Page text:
Eat Your Cake and Have it Too

Of course, that’s not the way the expression goes. It’s supposed to be “Have your cake and eat it too”.
But what’s so unusual about that? In life, first you get a piece of cake, so now you have it and then you eat it!
The expression really means that you want to have the best of both worlds. Have something, consume it and still have it.
But as we all know, you can’t have it both ways, it’s impossible. Or is it?
Try a simple experiment:
Eat an apple. Take the seeds and plant them in a little bit of soil in a cutoff little milk box like you once did in First Grade. Water it, pull the weeds.
Wait about six months.
Carefully replant the tiny sapling into a giant box filled with carefully measured out soil (be sure not to shake the original soil off the tender roots).
Wait another 4 or 5 years until the apple tree starts producing ripe, juicy apples.
Eat ‘em. Bake ‘em. Make apple pie out of them.
Now go back and measure the amount of soil left in the box.
If you’ve done this properly, you will find that only a tiny fraction of soil has been consumed.
So where did all those apples come from?
Where did the tree and its leaves come from?
The answer is water, sunlight and soil!
(If you like, try repeating the experiment using just water and sunlight. It just won’t work without soil).
Every tree, every plant, every stalk of wheat and blade of grass utilizes soil and its nutrients to grow. Yet, after all these years, the earth is still encrusted about four feet deep with rich, fertile soil. Seems like they’ve all eaten their soil and have it too.
How does that happen? _ _ _

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By Louise on June 27, 2012 -- 5:05am

I love this; just the other day I was asking my family if they would think less of me if I said I really wanted to have my cake and eat it too.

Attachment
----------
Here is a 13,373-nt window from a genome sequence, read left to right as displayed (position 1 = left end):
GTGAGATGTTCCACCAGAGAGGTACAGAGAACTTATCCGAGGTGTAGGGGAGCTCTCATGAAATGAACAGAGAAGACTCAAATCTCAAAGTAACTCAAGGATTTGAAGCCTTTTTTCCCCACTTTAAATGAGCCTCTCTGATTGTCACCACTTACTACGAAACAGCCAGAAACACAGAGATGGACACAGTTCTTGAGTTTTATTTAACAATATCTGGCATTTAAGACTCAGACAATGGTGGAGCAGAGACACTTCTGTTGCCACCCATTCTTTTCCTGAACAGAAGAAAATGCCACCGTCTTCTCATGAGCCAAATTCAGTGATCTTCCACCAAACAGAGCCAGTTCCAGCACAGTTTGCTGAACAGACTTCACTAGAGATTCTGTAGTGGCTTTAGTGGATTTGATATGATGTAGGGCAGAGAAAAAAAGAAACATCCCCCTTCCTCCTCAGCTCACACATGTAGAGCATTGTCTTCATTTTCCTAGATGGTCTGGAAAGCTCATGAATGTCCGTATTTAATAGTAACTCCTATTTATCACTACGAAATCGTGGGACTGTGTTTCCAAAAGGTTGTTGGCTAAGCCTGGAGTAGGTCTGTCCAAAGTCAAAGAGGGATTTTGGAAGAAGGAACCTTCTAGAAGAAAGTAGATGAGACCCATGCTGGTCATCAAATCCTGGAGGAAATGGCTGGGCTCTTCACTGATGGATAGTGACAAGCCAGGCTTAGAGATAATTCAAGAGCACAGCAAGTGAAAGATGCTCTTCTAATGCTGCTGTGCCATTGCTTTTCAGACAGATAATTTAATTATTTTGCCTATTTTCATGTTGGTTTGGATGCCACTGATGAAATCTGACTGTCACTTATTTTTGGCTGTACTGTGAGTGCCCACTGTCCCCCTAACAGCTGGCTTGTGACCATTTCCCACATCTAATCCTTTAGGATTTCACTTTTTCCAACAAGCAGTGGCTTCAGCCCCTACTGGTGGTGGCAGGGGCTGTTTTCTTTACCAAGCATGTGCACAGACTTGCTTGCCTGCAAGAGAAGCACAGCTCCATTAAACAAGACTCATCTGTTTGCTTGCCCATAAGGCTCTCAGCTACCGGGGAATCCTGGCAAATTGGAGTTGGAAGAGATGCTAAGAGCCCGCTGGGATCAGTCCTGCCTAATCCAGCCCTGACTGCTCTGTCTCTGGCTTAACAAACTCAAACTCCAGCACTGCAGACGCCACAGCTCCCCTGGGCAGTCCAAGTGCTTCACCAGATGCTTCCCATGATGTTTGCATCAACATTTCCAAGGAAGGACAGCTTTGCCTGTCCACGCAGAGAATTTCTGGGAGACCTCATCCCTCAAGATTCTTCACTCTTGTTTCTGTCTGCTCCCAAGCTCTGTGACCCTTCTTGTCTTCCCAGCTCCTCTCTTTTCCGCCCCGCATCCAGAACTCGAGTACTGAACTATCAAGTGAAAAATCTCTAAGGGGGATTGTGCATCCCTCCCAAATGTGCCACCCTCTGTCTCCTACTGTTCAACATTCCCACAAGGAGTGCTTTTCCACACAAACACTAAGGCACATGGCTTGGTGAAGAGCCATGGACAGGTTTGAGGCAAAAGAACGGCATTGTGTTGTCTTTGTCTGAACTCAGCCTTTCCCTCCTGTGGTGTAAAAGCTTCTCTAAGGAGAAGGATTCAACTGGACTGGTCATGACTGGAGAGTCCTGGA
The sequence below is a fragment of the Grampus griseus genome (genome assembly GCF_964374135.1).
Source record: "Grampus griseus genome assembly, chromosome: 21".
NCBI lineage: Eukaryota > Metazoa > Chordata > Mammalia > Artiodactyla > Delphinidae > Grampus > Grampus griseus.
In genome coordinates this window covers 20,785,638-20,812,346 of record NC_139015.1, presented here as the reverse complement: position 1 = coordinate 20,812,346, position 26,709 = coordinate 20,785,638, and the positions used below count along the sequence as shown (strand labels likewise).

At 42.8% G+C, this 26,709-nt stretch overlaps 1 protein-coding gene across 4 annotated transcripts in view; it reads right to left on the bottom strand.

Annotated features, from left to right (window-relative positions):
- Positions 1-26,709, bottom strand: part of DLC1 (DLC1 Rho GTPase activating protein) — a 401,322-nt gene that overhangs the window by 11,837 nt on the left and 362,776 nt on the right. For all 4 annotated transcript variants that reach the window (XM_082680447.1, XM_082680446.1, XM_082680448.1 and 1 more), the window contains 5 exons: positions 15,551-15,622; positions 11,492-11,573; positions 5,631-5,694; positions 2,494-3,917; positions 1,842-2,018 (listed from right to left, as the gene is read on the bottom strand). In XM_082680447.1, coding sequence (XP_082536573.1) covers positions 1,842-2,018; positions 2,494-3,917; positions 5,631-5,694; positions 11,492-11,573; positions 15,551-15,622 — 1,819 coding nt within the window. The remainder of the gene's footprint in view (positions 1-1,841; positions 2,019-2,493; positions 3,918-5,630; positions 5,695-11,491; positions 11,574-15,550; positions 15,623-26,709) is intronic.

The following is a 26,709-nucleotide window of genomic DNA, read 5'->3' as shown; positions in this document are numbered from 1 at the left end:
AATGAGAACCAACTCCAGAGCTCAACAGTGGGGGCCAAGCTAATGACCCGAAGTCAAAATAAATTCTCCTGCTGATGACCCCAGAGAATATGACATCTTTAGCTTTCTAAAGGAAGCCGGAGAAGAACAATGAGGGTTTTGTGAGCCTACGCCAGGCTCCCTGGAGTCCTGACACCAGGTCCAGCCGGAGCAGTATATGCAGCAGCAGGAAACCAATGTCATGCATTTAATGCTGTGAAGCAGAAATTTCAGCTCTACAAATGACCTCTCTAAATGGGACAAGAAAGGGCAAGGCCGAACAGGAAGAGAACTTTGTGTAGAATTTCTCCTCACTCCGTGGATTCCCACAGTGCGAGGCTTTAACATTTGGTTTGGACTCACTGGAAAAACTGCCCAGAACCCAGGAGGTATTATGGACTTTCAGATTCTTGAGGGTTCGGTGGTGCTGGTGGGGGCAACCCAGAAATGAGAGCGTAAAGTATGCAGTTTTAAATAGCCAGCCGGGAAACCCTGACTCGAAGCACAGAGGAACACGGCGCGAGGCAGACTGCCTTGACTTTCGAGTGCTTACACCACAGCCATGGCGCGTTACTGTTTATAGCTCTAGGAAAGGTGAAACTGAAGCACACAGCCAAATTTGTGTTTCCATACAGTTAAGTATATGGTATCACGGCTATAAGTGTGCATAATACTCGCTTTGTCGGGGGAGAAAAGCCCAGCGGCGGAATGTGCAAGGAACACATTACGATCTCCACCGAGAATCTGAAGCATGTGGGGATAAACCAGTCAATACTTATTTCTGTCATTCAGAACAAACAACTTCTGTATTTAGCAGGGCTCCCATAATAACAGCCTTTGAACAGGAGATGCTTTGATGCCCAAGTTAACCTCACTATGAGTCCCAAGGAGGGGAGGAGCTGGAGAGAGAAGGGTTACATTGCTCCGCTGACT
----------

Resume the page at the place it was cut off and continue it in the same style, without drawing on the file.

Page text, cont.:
Think this law applies to people? if so what would be an example?

By Steven Carson on January 22, 2013 -- 4:10am

You forgot carbon dioxide in air!  Most of the mass of a tree or other land plants comes from the carbon dioxide the plants get from the atmosphere.  That is why there is so little loss of mass in the soil. What they get from the soil is the water and nutrients such as nitrates and phosphates.  Those nutrients are needed in much smaller quantities than the carbon dioxide and water. 

Also, soil is not static.  Soil is constantly eroding and new soil is constantly forming. Soil properties and depths vary with location due to local climates and rock types available.  Not everywhere is soil rich and fertile.  The four feet encrustation is a simplification. 

Finally, I do agree with your phrasing of “Eat your cake and have it to”, which is why I came to the site.  As an aside, a play on the standard phrase is “Halve your cake and eat it two.”

By seriously on April 18, 2013 -- 3:19pm

“How does that happen?” Are you daft?
When the plants die, they decompose until they’re back as soil. This is also how nutrients are returned to the soil. It’s not a grand mystery. Also, your anecdote has very little to do with the original quote, and twists the meaning entirely.

By Royal_Terror on October 21, 2013 -- 12:17pm

If you’re serious, the scientific answer is that once everything dies, it goes back into the earth and decomposes. The reason farmland doesn’t sink gradually is because, as you pointed out, plants don’t use much soil (they only absorb specific minerals, rather than consume anything and use only certain amounts, like animals do).

Furthermore, plants don’t “have their cake and eat it too.” If a root has somehow depleted all the mineral resources it can, it will expand to find more; the soil doesn’t replenish itself (quickly.) What the plant does is similar to eating a fraction of a percent of a single slice of an Earth-sized cake.

Yes, the process is amazing, but it’s not a supernatural event. God created the universe to be self-sustaining (in the short run, at least; the process known as entropy is a seperate topic). I’m not sure what the article was implying, but this is not a miracle any more than magnetism is.

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